Here in the upper southeast, we don't suffer from the cold like the Midwest, for example, but it's still hard on the wildlife. Our temperatures get into the low 30's / upper 20's at night, and only up to the high 40's during the day. (I know, to some of you that sounds like Hawaii!)
The birds are finding shelter wherever they can. When I walk out to the mailbox in the afternoon I provoke a flurry of brown thrushes bursting from the holly bushes in front of my house. They flit out into the trees and wait for me to go back in so that they can snuggle down on the bottom branches of the bushes out of the wind. The birds find any sheltered spot that is accessible, but most of the bushes are bare and offer scant protection. Two sparrows had even settled into the silk flower arrangement in the basket hanging on the wall outside my back door. Proximity to humans was the lesser of the two evils.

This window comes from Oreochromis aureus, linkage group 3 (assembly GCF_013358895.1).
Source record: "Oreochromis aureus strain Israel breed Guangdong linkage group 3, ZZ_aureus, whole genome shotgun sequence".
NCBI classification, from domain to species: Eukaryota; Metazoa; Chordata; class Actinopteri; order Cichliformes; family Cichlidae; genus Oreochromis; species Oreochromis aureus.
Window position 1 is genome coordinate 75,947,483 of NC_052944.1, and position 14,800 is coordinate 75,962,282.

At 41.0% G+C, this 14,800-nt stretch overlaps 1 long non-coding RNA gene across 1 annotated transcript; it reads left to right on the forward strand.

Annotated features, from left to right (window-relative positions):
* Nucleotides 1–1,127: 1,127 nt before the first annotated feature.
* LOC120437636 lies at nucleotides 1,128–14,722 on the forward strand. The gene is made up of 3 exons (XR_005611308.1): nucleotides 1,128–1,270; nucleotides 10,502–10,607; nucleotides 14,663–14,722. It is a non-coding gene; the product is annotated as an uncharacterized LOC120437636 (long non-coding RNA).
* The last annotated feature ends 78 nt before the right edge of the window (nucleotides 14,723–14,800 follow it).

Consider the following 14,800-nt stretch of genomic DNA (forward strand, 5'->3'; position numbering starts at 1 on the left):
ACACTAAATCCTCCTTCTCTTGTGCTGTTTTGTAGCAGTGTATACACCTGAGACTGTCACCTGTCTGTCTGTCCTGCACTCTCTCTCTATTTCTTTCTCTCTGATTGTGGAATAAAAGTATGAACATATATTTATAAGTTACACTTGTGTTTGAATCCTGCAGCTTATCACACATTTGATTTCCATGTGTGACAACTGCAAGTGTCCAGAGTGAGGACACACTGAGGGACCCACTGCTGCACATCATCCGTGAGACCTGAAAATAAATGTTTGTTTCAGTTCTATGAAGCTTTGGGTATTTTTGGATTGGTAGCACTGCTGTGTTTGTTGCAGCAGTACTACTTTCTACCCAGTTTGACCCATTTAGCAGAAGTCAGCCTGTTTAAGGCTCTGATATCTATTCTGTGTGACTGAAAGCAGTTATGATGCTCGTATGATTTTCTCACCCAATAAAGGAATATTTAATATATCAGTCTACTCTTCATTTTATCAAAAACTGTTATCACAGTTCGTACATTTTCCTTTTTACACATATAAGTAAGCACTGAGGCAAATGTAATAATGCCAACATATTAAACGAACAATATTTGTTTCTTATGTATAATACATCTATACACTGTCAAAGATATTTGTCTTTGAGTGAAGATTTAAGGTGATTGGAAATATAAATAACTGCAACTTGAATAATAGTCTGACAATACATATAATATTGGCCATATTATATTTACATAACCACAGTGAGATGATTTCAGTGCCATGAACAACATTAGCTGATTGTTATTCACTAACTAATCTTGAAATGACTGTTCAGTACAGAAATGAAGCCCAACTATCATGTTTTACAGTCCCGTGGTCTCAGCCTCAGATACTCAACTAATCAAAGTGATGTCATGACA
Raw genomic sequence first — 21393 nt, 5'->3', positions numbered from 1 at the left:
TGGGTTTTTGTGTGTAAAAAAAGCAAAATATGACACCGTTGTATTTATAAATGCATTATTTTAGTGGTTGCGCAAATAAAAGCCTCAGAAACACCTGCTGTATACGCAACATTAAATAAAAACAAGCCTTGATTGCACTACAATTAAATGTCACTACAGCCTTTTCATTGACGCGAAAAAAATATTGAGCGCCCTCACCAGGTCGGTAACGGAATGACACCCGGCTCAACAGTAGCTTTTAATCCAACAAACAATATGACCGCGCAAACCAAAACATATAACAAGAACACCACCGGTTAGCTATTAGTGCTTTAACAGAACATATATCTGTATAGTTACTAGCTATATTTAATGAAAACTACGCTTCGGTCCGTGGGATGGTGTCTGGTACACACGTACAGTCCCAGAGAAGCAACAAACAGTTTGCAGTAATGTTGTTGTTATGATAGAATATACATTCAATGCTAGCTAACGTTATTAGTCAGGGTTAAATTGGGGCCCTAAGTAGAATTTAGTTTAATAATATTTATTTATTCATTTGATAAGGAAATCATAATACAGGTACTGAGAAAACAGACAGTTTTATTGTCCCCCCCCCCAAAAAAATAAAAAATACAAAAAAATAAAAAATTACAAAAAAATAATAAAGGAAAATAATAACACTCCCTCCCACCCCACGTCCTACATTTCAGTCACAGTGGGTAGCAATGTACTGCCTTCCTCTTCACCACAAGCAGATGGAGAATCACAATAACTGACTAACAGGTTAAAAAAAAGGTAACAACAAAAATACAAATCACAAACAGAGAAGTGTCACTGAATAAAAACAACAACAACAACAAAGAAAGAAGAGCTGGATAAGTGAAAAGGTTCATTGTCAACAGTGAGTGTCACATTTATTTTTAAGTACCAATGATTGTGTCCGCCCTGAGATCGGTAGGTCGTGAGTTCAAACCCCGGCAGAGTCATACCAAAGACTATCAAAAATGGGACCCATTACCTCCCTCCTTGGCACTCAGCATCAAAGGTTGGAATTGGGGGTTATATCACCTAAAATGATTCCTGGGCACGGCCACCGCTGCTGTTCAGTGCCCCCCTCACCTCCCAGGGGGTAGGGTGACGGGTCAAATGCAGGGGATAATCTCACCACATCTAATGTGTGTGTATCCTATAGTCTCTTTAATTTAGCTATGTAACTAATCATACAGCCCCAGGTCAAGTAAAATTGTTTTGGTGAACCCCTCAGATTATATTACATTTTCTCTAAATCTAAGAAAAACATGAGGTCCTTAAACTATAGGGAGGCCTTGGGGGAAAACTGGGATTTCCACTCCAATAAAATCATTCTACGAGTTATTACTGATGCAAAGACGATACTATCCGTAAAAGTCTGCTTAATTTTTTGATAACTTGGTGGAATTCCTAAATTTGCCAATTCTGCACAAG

I haven't seen a chipmunk for weeks. Probably, they're all snug in a burrow somewhere (I haven't checked under the house for a while - that becomes Chipmunktown every winter, no matter how hard I try to seal up access). Only a few squirrels are out foraging; one was industriously sorting through the mulch under my oak tree yesterday, to see if he or anyone else had buried more acorns there.
All this gets me thinking about the bird feeding. I had stopped for a while during migrations season, and then the presence of two local hawks worried me. I was afraid that I would lure the poor birds into a trap. But now I feel that we must start feeding again. Berries and seeds are mostly depleted on the bushes in my yard; probably it's the same everywhere.
And, the cat and I miss them. It was always so cheerful to sit in my den every morning reading the news online and watching the activity in the dogwood trees, while my cat peered from behind the curtains and did the "fearsome-stalking-kitty" routine. I'll keep an eye out for the hawks. I wish they'd go back to Lookout Mountain or somewhere - what are they doing in a subdivision, anyway?